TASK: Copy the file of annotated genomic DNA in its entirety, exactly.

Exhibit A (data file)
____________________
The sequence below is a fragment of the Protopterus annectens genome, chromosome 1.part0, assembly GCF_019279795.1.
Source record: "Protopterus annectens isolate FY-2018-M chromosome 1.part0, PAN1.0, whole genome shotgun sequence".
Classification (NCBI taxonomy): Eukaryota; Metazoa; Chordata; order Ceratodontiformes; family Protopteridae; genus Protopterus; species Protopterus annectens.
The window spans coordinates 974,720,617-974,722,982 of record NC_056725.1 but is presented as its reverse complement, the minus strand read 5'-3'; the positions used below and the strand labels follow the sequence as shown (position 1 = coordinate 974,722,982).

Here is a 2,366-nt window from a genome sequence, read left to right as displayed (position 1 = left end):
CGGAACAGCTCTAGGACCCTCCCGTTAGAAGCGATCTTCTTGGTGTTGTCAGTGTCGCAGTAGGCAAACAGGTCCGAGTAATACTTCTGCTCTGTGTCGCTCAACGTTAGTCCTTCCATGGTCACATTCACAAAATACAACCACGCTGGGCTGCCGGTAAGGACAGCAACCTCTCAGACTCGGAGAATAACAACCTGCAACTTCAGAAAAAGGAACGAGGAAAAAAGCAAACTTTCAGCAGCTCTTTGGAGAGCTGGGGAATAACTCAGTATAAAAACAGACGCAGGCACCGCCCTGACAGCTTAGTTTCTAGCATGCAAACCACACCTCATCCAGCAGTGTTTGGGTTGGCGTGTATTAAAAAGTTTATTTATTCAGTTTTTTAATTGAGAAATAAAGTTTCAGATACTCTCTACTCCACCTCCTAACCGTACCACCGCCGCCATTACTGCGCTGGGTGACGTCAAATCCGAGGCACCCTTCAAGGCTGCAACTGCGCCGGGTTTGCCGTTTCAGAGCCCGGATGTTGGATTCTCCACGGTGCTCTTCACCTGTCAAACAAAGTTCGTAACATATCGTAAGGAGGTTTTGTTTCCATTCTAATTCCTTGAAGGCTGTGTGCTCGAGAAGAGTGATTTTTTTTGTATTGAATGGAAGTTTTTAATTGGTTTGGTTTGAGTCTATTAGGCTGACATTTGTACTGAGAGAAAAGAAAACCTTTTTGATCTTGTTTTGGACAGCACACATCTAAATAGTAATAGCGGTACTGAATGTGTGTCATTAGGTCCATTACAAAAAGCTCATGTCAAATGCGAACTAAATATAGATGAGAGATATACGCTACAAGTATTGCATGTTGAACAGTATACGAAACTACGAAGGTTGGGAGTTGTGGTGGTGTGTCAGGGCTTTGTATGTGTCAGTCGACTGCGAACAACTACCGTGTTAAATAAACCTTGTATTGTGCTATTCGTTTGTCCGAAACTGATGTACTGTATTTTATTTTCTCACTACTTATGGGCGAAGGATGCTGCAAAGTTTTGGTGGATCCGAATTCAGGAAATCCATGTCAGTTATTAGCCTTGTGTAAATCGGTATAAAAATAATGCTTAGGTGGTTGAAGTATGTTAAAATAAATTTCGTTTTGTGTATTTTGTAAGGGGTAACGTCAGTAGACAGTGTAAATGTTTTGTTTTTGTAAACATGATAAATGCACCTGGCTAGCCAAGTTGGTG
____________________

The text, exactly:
The sequence below is a fragment of the Protopterus annectens genome, chromosome 1.part0, assembly GCF_019279795.1.
Source record: "Protopterus annectens isolate FY-2018-M chromosome 1.part0, PAN1.0, whole genome shotgun sequence".
Classification (NCBI taxonomy): Eukaryota; Metazoa; Chordata; order Ceratodontiformes; family Protopteridae; genus Protopterus; species Protopterus annectens.
The window spans coordinates 974,720,617-974,722,982 of record NC_056725.1 but is presented as its reverse complement, the minus strand read 5'-3'; the positions used below and the strand labels follow the sequence as shown (position 1 = coordinate 974,722,982).

Here is a 2,366-nt window from a genome sequence, read left to right as displayed (position 1 = left end):
CGGAACAGCTCTAGGACCCTCCCGTTAGAAGCGATCTTCTTGGTGTTGTCAGTGTCGCAGTAGGCAAACAGGTCCGAGTAATACTTCTGCTCTGTGTCGCTCAACGTTAGTCCTTCCATGGTCACATTCACAAAATACAACCACGCTGGGCTGCCGGTAAGGACAGCAACCTCTCAGACTCGGAGAATAACAACCTGCAACTTCAGAAAAAGGAACGAGGAAAAAAGCAAACTTTCAGCAGCTCTTTGGAGAGCTGGGGAATAACTCAGTATAAAAACAGACGCAGGCACCGCCCTGACAGCTTAGTTTCTAGCATGCAAACCACACCTCATCCAGCAGTGTTTGGGTTGGCGTGTATTAAAAAGTTTATTTATTCAGTTTTTTAATTGAGAAATAAAGTTTCAGATACTCTCTACTCCACCTCCTAACCGTACCACCGCCGCCATTACTGCGCTGGGTGACGTCAAATCCGAGGCACCCTTCAAGGCTGCAACTGCGCCGGGTTTGCCGTTTCAGAGCCCGGATGTTGGATTCTCCACGGTGCTCTTCACCTGTCAAACAAAGTTCGTAACATATCGTAAGGAGGTTTTGTTTCCATTCTAATTCCTTGAAGGCTGTGTGCTCGAGAAGAGTGATTTTTTTTGTATTGAATGGAAGTTTTTAATTGGTTTGGTTTGAGTCTATTAGGCTGACATTTGTACTGAGAGAAAAGAAAACCTTTTTGATCTTGTTTTGGACAGCACACATCTAAATAGTAATAGCGGTACTGAATGTGTGTCATTAGGTCCATTACAAAAAGCTCATGTCAAATGCGAACTAAATATAGATGAGAGATATACGCTACAAGTATTGCATGTTGAACAGTATACGAAACTACGAAGGTTGGGAGTTGTGGTGGTGTGTCAGGGCTTTGTATGTGTCAGTCGACTGCGAACAACTACCGTGTTAAATAAACCTTGTATTGTGCTATTCGTTTGTCCGAAACTGATGTACTGTATTTTATTTTCTCACTACTTATGGGCGAAGGATGCTGCAAAGTTTTGGTGGATCCGAATTCAGGAAATCCATGTCAGTTATTAGCCTTGTGTAAATCGGTATAAAAATAATGCTTAGGTGGTTGAAGTATGTTAAAATAAATTTCGTTTTGTGTATTTTGTAAGGGGTAACGTCAGTAGACAGTGTAAATGTTTTGTTTTTGTAAACATGATAAATGCACCTGGCTAGCCAAGTTGGTG